Two years of funding for the innovation hub were approved in July by the Wisconsin Legislature. The $8.8m worth of funds set to support research at three University of Wisconsin campuses – Madison, Platteville and River Falls.
The approved funds represent a significant increase in state funding for agricultural research in the college. They will go towards projects exploring animal nutrition, health and welfare, human health and nutrition, stewardship and water quality, and rural communities.
Kent Weigel, professor and chair of dairy science in the College of Agricultural and Life Sciences at the University of Wisconsin-Madison, said the process of securing the state funding for dairy industry-focused research took more than two years, with multiple stakeholders in the agricultural community involved.
There has been a decline in funding for research: “A lot of the funds that have been available have been focused on marketing and products, and not available to those doing ag research,” he told FeedNavigator.
As dairy is a massive part of the state’s economy - it contributes $43.4bn annually - the team believed there was a case to be made for additional public support.
Feed efficiency, nutrition and research
The dairy cows in Wisconsin consume roughly 100m pounds of feed a day, said Weigel. “There’s a huge role for nutrition – it’s probably a split between the environmental category or environmental sustainability and then animal health,” he added.
Cow health is tied up with nutrition. “They’re so completely linked – especially for high producing dairy cows [as] the problems are mostly metabolic in nature,” he said.
The challenge for producers tends to be supporting the nutritional needs of the cow during specific stages of the lactation cycle, he said. There are also several questions regarding the links between nutrition and mastitis or nutrition and reproduction.
There is also interest in exploring the link between cow genetics and feed efficiency, as well as how to improve protein efficiency in cow diets along with nitrogen and phosphorus efficiency.
And the team wants to examine the biological side of feed efficiency, beyond what happens in the cow, taking into account feed production and manure management, he said.
“The nutrition part is really completely linked in this proposal to feed efficiency, land use efficiency, water efficiency – how do we get as much product as we can without wrecking the environment,” he said. “We have a finite amount of resources; how do we use those most effectively?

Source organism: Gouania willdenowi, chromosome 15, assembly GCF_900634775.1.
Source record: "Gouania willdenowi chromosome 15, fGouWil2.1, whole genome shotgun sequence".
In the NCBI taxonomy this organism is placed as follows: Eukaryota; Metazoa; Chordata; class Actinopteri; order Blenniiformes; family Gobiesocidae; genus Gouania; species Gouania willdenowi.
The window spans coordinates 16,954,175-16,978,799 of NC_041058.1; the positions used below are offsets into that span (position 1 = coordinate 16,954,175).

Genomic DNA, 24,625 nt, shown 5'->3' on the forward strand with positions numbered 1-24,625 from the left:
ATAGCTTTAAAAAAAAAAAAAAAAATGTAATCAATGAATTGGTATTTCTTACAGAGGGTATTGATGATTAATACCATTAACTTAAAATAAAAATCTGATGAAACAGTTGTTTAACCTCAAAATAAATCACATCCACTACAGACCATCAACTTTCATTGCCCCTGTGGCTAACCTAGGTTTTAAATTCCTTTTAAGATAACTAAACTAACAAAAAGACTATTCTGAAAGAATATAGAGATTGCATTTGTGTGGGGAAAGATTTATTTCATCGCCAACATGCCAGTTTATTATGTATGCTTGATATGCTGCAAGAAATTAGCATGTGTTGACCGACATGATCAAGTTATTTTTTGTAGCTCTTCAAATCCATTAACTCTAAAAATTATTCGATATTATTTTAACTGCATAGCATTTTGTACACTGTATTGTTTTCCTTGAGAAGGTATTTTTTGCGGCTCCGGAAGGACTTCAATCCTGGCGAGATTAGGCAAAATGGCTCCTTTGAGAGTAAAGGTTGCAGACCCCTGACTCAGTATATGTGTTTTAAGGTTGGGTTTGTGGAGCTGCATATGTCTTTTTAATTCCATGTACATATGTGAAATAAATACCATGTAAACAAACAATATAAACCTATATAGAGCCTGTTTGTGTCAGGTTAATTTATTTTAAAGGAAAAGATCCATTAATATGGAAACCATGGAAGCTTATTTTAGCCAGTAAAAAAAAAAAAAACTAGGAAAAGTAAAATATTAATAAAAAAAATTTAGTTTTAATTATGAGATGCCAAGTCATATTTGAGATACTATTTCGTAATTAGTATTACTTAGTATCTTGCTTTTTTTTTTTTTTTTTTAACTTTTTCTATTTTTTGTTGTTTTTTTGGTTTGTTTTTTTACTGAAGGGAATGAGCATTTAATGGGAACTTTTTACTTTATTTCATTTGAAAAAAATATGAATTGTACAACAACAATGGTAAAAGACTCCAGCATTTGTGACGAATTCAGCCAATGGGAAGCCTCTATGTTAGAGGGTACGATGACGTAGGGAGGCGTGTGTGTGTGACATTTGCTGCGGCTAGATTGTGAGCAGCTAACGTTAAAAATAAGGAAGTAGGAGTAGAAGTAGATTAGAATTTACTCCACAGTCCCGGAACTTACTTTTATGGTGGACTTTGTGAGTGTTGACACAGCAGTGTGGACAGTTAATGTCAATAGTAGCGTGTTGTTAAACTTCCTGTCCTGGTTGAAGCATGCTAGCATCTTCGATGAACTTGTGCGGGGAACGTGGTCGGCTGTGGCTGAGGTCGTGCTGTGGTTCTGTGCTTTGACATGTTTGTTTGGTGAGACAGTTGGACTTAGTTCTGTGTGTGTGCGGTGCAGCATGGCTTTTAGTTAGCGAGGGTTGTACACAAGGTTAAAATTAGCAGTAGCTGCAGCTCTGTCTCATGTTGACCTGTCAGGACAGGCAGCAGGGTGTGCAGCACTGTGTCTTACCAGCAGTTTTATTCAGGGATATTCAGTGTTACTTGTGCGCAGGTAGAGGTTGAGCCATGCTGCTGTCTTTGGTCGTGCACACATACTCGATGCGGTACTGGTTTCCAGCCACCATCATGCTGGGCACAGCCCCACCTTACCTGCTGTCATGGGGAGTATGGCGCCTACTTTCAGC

“We know the biggest limitation to the sustainability of the dairy industry in Wisconsin right now is environmental,” Weigel said. “Here, it’s water contamination that’s huge, and we’ve got to figure out a strategy.”
Animal welfare is also an area of growing attention. Dairy farmers are increasingly aware of consumer expectations around the production of dairy products, he said.
“Producing products that consumer don’t want because they don’t like how they’re produced is a problem.”
Now that initial funding for the innovation hub has been secured, the next steps establish a mechanism for spending the funding and requesting that the funds be permanently available, said Weigel.
“Research is a long-term endeavor and in order to hire good people and get things done it has to be a long term."
The initial plan is to focus on adding researchers, support staff, post-doctoral researchers and graduate students with some of the funding going toward facilities and equipment, he said. “We’ll start with some of the postdoc positions, call for proposals for those, and then follow up with faculty and grad students,” he added.
The funding system is also anticipated to improve the continuing education for industry stakeholders and strengthen links between the different campuses, which are spread throughout the state, Weigel said.
“It will make us more interdisciplinary – these buckets [for research] were kind of designed not to be handled by one department or academic unit [but prompt] more interaction with engineers, animal scientists and engineers, engineers and food scientists, food scientists and social scientists – because I think the problems are too complex for one discipline to solve.”
“It will be an additional investment to do more research in a more timely way,” he said. “So, there isn’t this huge lag from idea to actually being able to do something and hopefully from doing something to carrying it to the farm – that time frame also could be shortened.”